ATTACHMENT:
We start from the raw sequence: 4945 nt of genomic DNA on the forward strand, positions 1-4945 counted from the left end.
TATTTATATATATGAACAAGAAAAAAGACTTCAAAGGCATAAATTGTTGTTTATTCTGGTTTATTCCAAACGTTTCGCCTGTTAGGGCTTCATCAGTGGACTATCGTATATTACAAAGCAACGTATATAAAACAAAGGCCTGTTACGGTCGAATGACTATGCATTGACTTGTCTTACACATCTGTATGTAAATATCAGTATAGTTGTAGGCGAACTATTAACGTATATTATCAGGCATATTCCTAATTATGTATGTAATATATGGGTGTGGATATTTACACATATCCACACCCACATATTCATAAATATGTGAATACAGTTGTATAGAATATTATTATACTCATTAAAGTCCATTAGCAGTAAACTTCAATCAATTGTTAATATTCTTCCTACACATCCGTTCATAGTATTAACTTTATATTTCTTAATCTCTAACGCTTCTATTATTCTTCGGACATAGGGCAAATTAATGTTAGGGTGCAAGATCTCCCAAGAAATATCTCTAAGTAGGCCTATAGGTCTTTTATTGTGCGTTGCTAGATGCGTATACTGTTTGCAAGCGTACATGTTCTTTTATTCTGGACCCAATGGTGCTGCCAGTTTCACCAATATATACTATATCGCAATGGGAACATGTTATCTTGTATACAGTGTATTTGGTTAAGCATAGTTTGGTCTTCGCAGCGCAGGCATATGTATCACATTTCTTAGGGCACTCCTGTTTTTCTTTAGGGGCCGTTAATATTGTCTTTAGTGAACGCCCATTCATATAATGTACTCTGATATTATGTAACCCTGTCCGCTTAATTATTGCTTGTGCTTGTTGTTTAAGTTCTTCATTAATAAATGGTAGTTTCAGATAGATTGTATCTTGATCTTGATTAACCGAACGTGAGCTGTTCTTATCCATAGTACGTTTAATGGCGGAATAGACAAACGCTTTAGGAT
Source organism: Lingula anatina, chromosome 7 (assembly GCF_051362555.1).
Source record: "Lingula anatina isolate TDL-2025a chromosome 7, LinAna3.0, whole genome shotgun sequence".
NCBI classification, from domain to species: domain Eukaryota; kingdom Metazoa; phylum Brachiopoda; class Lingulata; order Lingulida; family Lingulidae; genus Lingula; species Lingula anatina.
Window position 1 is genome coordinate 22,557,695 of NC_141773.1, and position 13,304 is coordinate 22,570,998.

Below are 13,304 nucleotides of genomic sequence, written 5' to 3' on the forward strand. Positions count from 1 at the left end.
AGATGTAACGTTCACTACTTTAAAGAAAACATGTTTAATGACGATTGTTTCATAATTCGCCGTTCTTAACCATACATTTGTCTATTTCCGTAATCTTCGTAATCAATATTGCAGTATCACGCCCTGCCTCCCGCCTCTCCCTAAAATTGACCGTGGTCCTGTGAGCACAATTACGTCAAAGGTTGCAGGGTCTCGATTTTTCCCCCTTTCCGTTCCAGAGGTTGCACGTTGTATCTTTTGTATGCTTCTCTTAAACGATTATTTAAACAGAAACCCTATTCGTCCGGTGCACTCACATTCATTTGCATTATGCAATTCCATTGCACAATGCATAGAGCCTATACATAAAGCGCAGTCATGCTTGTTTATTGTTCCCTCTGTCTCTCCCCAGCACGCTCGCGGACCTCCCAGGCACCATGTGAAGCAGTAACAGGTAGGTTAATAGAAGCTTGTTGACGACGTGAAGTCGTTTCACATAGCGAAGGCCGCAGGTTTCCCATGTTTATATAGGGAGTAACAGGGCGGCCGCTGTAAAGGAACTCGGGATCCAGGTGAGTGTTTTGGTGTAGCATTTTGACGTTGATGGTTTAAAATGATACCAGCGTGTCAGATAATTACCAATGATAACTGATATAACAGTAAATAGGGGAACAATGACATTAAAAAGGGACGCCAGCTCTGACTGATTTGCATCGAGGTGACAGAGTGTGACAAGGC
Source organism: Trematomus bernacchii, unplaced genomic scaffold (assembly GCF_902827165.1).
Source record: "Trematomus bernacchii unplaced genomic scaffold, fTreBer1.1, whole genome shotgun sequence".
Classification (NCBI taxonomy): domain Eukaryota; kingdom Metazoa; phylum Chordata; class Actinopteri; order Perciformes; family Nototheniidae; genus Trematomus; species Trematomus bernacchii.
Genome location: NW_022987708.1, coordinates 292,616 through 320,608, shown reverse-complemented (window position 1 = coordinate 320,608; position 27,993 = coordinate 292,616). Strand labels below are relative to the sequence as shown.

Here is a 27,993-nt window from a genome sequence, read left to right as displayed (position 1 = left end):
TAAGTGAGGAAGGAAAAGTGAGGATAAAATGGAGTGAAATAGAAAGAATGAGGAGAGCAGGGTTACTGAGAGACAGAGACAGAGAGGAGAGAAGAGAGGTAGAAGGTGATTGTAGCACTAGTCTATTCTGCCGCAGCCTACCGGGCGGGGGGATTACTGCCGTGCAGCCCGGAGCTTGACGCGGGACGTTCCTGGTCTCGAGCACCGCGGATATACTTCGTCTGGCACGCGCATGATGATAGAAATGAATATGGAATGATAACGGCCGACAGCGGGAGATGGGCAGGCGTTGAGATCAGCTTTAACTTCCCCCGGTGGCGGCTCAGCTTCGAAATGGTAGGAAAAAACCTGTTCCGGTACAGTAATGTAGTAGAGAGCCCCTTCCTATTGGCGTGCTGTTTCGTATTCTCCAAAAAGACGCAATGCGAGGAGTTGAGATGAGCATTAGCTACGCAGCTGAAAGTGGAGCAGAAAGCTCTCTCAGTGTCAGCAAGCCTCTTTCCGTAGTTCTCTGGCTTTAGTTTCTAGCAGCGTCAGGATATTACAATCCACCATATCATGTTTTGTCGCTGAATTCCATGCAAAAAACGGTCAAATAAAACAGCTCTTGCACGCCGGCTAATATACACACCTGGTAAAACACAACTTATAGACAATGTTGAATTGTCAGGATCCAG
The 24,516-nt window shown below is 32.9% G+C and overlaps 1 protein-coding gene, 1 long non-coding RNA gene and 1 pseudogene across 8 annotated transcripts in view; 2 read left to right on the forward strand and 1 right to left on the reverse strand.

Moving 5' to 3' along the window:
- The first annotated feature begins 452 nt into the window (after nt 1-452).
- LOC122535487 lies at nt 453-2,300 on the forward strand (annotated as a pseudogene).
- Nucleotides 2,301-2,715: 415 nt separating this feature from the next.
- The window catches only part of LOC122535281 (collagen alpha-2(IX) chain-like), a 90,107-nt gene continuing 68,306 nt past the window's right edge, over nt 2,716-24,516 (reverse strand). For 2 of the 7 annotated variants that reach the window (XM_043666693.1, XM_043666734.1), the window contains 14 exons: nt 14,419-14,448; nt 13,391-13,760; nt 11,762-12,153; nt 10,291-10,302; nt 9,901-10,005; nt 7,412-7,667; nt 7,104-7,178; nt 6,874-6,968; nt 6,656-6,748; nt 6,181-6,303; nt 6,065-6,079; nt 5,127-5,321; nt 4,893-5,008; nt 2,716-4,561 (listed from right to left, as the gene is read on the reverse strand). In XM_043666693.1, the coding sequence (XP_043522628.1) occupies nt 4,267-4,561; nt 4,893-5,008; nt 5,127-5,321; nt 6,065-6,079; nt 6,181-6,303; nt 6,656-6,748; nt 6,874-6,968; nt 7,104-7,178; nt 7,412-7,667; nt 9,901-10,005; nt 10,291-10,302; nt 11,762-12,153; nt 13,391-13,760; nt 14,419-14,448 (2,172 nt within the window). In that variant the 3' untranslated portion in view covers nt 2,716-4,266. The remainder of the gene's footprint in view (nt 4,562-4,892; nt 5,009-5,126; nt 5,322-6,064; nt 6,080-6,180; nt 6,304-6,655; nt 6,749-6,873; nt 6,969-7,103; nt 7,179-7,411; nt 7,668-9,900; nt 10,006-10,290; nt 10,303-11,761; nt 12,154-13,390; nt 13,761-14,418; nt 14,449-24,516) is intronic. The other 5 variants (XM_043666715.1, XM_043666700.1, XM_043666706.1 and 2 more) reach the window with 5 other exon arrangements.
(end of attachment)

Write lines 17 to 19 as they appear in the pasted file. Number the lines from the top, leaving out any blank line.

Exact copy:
- The first annotated feature begins 452 nt into the window (after nt 1-452).
- LOC122535487 lies at nt 453-2,300 on the forward strand (annotated as a pseudogene).
- Nucleotides 2,301-2,715: 415 nt separating this feature from the next.